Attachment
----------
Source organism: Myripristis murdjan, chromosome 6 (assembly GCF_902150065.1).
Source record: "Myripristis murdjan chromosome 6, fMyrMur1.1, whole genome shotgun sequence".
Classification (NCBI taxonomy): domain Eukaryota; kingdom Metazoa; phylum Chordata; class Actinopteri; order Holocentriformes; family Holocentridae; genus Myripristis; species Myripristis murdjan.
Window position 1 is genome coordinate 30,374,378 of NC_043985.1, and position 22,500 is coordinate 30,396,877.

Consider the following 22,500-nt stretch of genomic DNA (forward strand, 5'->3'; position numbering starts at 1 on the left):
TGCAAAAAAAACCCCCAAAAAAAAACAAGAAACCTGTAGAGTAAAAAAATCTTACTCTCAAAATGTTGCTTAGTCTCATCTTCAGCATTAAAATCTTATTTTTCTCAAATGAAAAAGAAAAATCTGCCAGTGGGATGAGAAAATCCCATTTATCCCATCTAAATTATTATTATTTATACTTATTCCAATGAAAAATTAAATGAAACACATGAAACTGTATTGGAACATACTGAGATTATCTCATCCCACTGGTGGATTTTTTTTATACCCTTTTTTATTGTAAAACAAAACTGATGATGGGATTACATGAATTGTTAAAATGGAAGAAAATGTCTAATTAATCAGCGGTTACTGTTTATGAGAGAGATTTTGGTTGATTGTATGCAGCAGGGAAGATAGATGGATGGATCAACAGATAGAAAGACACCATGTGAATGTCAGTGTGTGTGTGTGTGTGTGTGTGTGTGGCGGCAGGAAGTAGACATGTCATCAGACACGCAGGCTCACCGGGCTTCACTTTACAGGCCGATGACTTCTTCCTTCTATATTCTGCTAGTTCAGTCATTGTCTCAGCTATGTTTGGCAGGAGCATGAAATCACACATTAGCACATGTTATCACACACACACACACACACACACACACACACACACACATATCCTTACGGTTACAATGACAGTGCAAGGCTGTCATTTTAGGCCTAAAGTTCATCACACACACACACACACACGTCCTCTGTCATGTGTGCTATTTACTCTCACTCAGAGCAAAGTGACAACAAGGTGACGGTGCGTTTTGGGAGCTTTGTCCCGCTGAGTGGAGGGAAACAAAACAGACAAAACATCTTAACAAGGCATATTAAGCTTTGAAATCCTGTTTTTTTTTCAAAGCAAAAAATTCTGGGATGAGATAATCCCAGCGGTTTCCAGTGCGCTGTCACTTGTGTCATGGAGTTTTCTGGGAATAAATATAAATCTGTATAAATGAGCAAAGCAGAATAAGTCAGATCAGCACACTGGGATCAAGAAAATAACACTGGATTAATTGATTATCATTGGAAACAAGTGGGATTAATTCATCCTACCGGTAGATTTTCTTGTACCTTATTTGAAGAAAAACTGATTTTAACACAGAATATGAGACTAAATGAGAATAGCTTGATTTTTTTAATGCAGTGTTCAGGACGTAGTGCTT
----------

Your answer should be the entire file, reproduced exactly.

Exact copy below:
Source organism: Myripristis murdjan, chromosome 6 (assembly GCF_902150065.1).
Source record: "Myripristis murdjan chromosome 6, fMyrMur1.1, whole genome shotgun sequence".
Classification (NCBI taxonomy): domain Eukaryota; kingdom Metazoa; phylum Chordata; class Actinopteri; order Holocentriformes; family Holocentridae; genus Myripristis; species Myripristis murdjan.
Window position 1 is genome coordinate 30,374,378 of NC_043985.1, and position 22,500 is coordinate 30,396,877.

Consider the following 22,500-nt stretch of genomic DNA (forward strand, 5'->3'; position numbering starts at 1 on the left):
TGCAAAAAAAACCCCCAAAAAAAAACAAGAAACCTGTAGAGTAAAAAAATCTTACTCTCAAAATGTTGCTTAGTCTCATCTTCAGCATTAAAATCTTATTTTTCTCAAATGAAAAAGAAAAATCTGCCAGTGGGATGAGAAAATCCCATTTATCCCATCTAAATTATTATTATTTATACTTATTCCAATGAAAAATTAAATGAAACACATGAAACTGTATTGGAACATACTGAGATTATCTCATCCCACTGGTGGATTTTTTTTATACCCTTTTTTATTGTAAAACAAAACTGATGATGGGATTACATGAATTGTTAAAATGGAAGAAAATGTCTAATTAATCAGCGGTTACTGTTTATGAGAGAGATTTTGGTTGATTGTATGCAGCAGGGAAGATAGATGGATGGATCAACAGATAGAAAGACACCATGTGAATGTCAGTGTGTGTGTGTGTGTGTGTGTGTGTGGCGGCAGGAAGTAGACATGTCATCAGACACGCAGGCTCACCGGGCTTCACTTTACAGGCCGATGACTTCTTCCTTCTATATTCTGCTAGTTCAGTCATTGTCTCAGCTATGTTTGGCAGGAGCATGAAATCACACATTAGCACATGTTATCACACACACACACACACACACACACACACACACACACATATCCTTACGGTTACAATGACAGTGCAAGGCTGTCATTTTAGGCCTAAAGTTCATCACACACACACACACACACGTCCTCTGTCATGTGTGCTATTTACTCTCACTCAGAGCAAAGTGACAACAAGGTGACGGTGCGTTTTGGGAGCTTTGTCCCGCTGAGTGGAGGGAAACAAAACAGACAAAACATCTTAACAAGGCATATTAAGCTTTGAAATCCTGTTTTTTTTTCAAAGCAAAAAATTCTGGGATGAGATAATCCCAGCGGTTTCCAGTGCGCTGTCACTTGTGTCATGGAGTTTTCTGGGAATAAATATAAATCTGTATAAATGAGCAAAGCAGAATAAGTCAGATCAGCACACTGGGATCAAGAAAATAACACTGGATTAATTGATTATCATTGGAAACAAGTGGGATTAATTCATCCTACCGGTAGATTTTCTTGTACCTTATTTGAAGAAAAACTGATTTTAACACAGAATATGAGACTAAATGAGAATAGCTTGATTTTTTTAATGCAGTGTTCAGGACGTAGTGCTT